Joseph Federico of NJ continues to strive toward streamlined company workflow and testing processes and ensuring the quality of electronic components for local, national, and international companies and production processes. He also strives to improve the lives of members of his community and organizes and participates in charitable endeavors in a professional and personal capacity.
Joseph Federico of NJ started his career in the 1970s. Joseph joined NJ Micro Electronic Testing, Inc. of Clifton, NJ in 1978 and has worked up to the position of Vice President and Director of Operations, his current role in the company. His involvement in the development of the military and aerospace reliability department helped in the growth of the company reorganizations NJMET as a reliable Electronic Testing Laboratory worldwide.
Joseph Federico of NJ also believes strongly in supporting his local community, giving back, and improving the lives of others. He engages in many charitable causes in his personal life and has encouraged his company NJMET to participate in several philanthropic causes throughout New Jersey. Most recently, NJMET completed a Holiday Toy Drive for Oasis: a Haven for Women and Children in Paterson, NJ.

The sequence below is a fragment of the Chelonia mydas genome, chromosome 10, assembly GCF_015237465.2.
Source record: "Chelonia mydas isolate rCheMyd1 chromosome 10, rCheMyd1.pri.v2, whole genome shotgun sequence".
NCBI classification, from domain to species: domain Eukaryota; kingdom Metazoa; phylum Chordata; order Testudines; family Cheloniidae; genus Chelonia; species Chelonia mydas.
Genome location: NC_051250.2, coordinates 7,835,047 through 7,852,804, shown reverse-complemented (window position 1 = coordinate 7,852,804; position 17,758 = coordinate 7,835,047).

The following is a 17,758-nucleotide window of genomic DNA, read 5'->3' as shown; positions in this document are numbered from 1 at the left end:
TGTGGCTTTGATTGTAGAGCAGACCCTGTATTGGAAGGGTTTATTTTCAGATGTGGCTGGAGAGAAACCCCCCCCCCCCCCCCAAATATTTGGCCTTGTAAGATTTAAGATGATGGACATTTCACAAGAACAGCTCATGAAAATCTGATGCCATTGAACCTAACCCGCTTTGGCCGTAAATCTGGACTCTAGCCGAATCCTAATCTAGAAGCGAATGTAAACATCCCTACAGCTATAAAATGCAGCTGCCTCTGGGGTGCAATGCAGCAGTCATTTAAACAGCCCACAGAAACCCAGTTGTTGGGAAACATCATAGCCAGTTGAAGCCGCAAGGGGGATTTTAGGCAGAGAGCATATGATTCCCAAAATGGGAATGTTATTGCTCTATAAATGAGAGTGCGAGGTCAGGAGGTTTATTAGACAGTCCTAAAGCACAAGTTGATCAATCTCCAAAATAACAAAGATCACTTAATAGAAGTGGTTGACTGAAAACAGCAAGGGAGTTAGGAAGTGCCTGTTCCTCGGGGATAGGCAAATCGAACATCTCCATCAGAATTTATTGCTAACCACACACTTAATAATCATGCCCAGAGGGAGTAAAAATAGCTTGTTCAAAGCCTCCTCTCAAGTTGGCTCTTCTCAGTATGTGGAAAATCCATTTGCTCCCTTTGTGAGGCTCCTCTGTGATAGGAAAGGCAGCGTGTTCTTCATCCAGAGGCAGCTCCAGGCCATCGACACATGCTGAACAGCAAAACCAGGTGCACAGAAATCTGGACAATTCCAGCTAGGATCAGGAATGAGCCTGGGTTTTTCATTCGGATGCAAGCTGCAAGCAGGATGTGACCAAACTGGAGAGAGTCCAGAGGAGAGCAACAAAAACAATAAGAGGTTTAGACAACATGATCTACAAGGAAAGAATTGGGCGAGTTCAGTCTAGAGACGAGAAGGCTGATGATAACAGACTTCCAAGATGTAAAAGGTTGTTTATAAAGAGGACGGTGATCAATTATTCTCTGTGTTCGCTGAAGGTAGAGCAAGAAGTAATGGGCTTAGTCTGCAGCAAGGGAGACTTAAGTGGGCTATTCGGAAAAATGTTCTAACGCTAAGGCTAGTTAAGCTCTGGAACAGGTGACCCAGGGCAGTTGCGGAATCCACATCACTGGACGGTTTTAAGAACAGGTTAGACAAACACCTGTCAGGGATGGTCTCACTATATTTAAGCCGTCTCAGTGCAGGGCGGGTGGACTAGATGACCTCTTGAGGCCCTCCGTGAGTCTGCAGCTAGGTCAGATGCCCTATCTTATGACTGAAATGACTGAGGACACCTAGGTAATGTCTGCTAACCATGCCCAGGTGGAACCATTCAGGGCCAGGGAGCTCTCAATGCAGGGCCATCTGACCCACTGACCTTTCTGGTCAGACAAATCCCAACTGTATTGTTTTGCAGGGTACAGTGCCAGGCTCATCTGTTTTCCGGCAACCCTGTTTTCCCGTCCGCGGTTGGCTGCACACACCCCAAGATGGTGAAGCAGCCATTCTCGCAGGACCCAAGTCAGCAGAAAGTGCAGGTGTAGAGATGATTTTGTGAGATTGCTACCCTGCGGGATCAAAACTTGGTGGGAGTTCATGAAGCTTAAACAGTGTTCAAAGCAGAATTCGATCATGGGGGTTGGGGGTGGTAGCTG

In a professional capacity, Joseph Federico of NJ helped NJMET earn the title of United States Small Business Administration Region II Subcontractor of the Year and gain the Israeli ODEM Award.
The information in the above blog highlights the importance of Field Programmable Gate Arrays (FPGA) in our technological future.
The information in the above blog highlights the importance of Field Programmable Gate Arrays (FPGA) in our technological future. I’ve blogged a few times this year on the influence FPGAs have had on the robotics world, but as you can see it is only the tip of the iceberg in the cutting edge of technology today.